men being all the workmanship of one omnipotent and infinitely wise Maker; … sent into the world by His order and about His business; they are His property, whose workmanship they are made to last during His, not one anothers pleasure.

It’s as if because God made us he owns all the rights to us and therefore we have no right to interfere with each other. This principle of owning things because you have worked to produce them is important to Locke, and we’ll come back to it below. 


For Locke the big problem of living in the state of nature is the lack of someone unbiased and independent to help you preserve and exercise your these natural rights. The answer to this problem is to trade your right to judge and punish those that break the natural laws through a contract with others that establishes a government to act as a defender of your rights and judge any disputes that may occur. 


Locke says, ‘in the state of Nature every one has the executive power of the law of Nature’ but that it is unreasonable for men to be judges in their own cases [because] self-love will make men partial to themselves and their friends.’ Therefore ‘civil government is the proper remedy for the in- conveniences of the state of Nature, which must certainly be great where men may be judges in their own case’.


It is in the act of contracting with others that – agreeing the social contract – that we show our consent to be governed.  And it is through our consent that the government can claim legitimate authority.


As ever things aren’t really that simple because the initial agreeing of the contract is a largely hypothetical idea, certainly it is pretty irrelevant to us that a ‘contract’ was made way back when. Of course there have been thousands of real contracts, real laws agreed between people and government over the hundreds of years since what we recognise as government came into being, and many of those laws still shape our lives. But what Locke and other ‘social contract’ theorists are interested in is the original justification of the very idea of having a system of government and law enforcement at all, and what must be the case for that government to claim to be legitimate.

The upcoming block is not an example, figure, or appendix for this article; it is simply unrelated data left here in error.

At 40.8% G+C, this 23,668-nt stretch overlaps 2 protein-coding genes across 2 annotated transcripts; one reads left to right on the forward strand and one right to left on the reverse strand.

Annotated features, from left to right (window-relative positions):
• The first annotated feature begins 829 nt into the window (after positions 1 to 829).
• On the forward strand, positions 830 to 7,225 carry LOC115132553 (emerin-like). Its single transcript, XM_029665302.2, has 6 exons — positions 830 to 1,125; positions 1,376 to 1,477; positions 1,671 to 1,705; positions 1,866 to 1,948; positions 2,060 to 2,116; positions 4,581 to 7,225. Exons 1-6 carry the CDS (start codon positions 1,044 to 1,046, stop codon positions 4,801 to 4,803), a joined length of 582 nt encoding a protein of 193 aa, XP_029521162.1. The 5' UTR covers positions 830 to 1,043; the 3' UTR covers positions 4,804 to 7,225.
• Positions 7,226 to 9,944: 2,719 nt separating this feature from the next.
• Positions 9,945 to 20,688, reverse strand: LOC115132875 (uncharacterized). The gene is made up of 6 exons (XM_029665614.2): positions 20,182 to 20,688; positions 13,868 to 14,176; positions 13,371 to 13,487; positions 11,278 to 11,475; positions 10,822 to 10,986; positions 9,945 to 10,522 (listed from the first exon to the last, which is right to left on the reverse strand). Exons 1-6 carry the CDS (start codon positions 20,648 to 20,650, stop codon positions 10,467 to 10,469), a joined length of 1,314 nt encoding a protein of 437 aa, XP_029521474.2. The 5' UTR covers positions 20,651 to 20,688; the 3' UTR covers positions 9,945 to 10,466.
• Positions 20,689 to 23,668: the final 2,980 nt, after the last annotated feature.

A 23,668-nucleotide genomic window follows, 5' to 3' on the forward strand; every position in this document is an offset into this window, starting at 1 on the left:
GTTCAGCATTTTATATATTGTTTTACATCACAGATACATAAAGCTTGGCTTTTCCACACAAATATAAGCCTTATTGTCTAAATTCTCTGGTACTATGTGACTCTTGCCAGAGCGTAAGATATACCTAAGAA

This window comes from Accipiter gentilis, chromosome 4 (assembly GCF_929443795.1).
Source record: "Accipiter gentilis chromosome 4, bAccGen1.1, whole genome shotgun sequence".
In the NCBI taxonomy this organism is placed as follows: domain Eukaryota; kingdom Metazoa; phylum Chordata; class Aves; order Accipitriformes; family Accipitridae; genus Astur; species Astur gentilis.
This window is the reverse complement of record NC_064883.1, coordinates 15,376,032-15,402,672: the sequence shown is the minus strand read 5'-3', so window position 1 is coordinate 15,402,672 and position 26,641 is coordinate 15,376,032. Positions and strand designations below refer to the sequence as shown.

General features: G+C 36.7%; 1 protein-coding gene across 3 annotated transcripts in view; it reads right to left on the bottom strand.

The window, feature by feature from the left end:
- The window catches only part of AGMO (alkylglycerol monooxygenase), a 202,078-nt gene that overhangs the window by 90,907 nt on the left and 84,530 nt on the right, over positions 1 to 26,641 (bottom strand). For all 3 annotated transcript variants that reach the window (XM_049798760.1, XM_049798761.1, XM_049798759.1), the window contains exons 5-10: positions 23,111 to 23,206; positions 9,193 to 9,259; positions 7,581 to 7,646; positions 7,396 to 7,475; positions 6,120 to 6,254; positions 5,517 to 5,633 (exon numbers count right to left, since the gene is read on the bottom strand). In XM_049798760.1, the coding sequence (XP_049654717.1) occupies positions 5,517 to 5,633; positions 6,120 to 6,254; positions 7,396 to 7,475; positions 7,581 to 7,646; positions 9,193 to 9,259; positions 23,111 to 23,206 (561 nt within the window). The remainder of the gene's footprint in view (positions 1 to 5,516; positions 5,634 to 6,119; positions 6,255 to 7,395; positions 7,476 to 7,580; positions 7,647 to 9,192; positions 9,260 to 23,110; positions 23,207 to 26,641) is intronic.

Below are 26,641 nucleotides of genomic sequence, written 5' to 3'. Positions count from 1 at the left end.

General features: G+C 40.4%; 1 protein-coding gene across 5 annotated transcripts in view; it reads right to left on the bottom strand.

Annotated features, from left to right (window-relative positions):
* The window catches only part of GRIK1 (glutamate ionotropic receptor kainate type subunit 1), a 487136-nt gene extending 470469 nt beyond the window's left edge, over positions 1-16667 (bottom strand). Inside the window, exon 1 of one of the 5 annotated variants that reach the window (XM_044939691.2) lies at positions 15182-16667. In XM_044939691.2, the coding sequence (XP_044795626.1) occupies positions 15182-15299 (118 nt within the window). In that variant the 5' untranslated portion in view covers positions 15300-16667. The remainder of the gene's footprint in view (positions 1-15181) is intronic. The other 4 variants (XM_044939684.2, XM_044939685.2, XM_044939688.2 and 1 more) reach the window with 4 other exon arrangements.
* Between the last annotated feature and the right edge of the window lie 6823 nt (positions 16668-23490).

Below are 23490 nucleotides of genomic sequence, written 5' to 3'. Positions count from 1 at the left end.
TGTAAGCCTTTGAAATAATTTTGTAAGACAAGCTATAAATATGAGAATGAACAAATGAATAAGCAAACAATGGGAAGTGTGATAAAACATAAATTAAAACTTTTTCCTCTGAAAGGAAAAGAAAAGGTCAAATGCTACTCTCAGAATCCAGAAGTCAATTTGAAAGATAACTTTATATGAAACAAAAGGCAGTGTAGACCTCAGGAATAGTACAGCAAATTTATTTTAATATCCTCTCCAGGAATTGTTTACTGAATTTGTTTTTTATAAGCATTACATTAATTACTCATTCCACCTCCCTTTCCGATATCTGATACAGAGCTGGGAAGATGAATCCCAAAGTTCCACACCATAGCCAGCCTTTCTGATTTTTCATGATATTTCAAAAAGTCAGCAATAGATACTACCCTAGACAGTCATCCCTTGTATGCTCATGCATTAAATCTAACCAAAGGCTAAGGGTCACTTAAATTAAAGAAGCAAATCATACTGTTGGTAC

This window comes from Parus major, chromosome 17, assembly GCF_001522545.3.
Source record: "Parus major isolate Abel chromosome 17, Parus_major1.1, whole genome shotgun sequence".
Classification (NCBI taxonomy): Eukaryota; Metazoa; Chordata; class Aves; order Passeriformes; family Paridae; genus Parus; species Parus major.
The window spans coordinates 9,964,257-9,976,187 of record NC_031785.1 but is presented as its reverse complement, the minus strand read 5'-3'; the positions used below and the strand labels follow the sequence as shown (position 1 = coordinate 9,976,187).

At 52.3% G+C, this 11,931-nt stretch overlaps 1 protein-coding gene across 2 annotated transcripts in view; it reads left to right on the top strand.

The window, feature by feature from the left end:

Of course Locke realised that the legitimacy of a government’s authority could not rest on this original act of consent, but he believed that by living in a society and accepting the advantages that it gave us we were in effect giving our consent. This kind of consent he called ‘tacit consent’ and it is very important concept in political philosophy. The extent to which we might agree that we have given our consent to a government depends on the extent to which we feel we have any choice about participating in the facilities it provides. After all we don’t really individually opt to take advantage of the schools or healthcare the government provides, our parents make that decision for us; and the possibility of opting out, of abandoning the society of our birth is not very easy. 


Hume mocked the idea of tacit consent, he compares it to the situation of someone ‘press-ganged’ into the crew of a ship, he says,

Can we seriously say, that a poor peasant or artizan has a free choice to leave his country, when he knows no foreign language or manners, and lives from day to day, by the small wages which he acquires? We may as well assert, that a man, by remaining in a vessel, freely consents to the dominion of the master; though he was carried on board while asleep, and must leap into the ocean, and perish, the moment he leaves her.


Hume’s basic point is still relevant even in contemporary societies where ‘peasants’ often have more economic power and opportunity for travel than he envisaged. 



Anyway, getting back to the point, Locke’s view differs from Hobbes’ in that he sees humankind as capable of recognising the ‘natural’ rights of others. He sees the point of making a social contract as being a way of mutually defending and preserving these rights.  Hobbes sees the contract as a means of basic protection from other people – a way of ensuring that we are free to build our lives and our communities free from the state of war that would exist without it. 


A Note about Locke and Property


As we saw above, Locke makes a lot of the idea that we are God’s ‘workmanship’, suggesting that the ‘work’ of creating us establishes his right of ownership of us. Locke seems to extend this principle of owning things because you have worked to produce to people, claiming that; 

As much land as a man tills, plants, improves, cultivates, and can use the product of, so much is his property. He by his labour does, as it were, inclose it from the common. 

Locke places three conditions on property rights, he suggests that;

1) one may only appropriate as much as one can use before it spoils (Two Treatises 2.31)


2) one must leave “enough and as good” for others (the sufficiency restriction) (2.27)

3) one may (supposedly) only appropriate property through one’s own labor (2.27).

These ideas are highly contentious (people are still arguing about what he really meant), they’re not too important for us yet, but I just thought I’d mention them.